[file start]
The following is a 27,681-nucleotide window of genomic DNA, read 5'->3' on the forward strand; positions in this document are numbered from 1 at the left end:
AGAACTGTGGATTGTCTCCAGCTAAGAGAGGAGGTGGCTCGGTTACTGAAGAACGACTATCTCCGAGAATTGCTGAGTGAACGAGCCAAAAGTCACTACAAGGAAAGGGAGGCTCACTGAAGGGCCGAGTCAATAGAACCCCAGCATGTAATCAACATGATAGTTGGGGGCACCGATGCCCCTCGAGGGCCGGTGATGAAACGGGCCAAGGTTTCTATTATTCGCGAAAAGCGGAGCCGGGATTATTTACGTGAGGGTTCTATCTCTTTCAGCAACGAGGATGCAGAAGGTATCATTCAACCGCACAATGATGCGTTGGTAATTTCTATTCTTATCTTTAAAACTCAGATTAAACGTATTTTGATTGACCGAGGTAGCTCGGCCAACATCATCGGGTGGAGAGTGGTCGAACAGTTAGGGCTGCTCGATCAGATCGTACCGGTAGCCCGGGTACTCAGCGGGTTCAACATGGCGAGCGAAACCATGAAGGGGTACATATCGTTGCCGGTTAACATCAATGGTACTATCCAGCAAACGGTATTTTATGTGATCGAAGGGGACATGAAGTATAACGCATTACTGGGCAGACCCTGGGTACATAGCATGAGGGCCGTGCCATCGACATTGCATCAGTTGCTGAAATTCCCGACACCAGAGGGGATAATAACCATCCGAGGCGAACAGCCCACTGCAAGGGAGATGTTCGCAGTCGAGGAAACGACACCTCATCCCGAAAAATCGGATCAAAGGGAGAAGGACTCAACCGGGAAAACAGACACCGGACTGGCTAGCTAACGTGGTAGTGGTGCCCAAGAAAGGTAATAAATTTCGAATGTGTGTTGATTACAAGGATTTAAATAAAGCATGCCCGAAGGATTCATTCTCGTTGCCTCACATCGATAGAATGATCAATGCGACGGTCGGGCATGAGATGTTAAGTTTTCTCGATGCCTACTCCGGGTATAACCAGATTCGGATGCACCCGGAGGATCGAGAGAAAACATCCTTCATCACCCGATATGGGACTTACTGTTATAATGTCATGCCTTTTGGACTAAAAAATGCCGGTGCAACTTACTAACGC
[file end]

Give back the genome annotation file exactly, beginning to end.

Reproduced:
The following is a 27,681-nucleotide window of genomic DNA, read 5'->3' on the forward strand; positions in this document are numbered from 1 at the left end:
AGAACTGTGGATTGTCTCCAGCTAAGAGAGGAGGTGGCTCGGTTACTGAAGAACGACTATCTCCGAGAATTGCTGAGTGAACGAGCCAAAAGTCACTACAAGGAAAGGGAGGCTCACTGAAGGGCCGAGTCAATAGAACCCCAGCATGTAATCAACATGATAGTTGGGGGCACCGATGCCCCTCGAGGGCCGGTGATGAAACGGGCCAAGGTTTCTATTATTCGCGAAAAGCGGAGCCGGGATTATTTACGTGAGGGTTCTATCTCTTTCAGCAACGAGGATGCAGAAGGTATCATTCAACCGCACAATGATGCGTTGGTAATTTCTATTCTTATCTTTAAAACTCAGATTAAACGTATTTTGATTGACCGAGGTAGCTCGGCCAACATCATCGGGTGGAGAGTGGTCGAACAGTTAGGGCTGCTCGATCAGATCGTACCGGTAGCCCGGGTACTCAGCGGGTTCAACATGGCGAGCGAAACCATGAAGGGGTACATATCGTTGCCGGTTAACATCAATGGTACTATCCAGCAAACGGTATTTTATGTGATCGAAGGGGACATGAAGTATAACGCATTACTGGGCAGACCCTGGGTACATAGCATGAGGGCCGTGCCATCGACATTGCATCAGTTGCTGAAATTCCCGACACCAGAGGGGATAATAACCATCCGAGGCGAACAGCCCACTGCAAGGGAGATGTTCGCAGTCGAGGAAACGACACCTCATCCCGAAAAATCGGATCAAAGGGAGAAGGACTCAACCGGGAAAACAGACACCGGACTGGCTAGCTAACGTGGTAGTGGTGCCCAAGAAAGGTAATAAATTTCGAATGTGTGTTGATTACAAGGATTTAAATAAAGCATGCCCGAAGGATTCATTCTCGTTGCCTCACATCGATAGAATGATCAATGCGACGGTCGGGCATGAGATGTTAAGTTTTCTCGATGCCTACTCCGGGTATAACCAGATTCGGATGCACCCGGAGGATCGAGAGAAAACATCCTTCATCACCCGATATGGGACTTACTGTTATAATGTCATGCCTTTTGGACTAAAAAATGCCGGTGCAACTTACTAACGC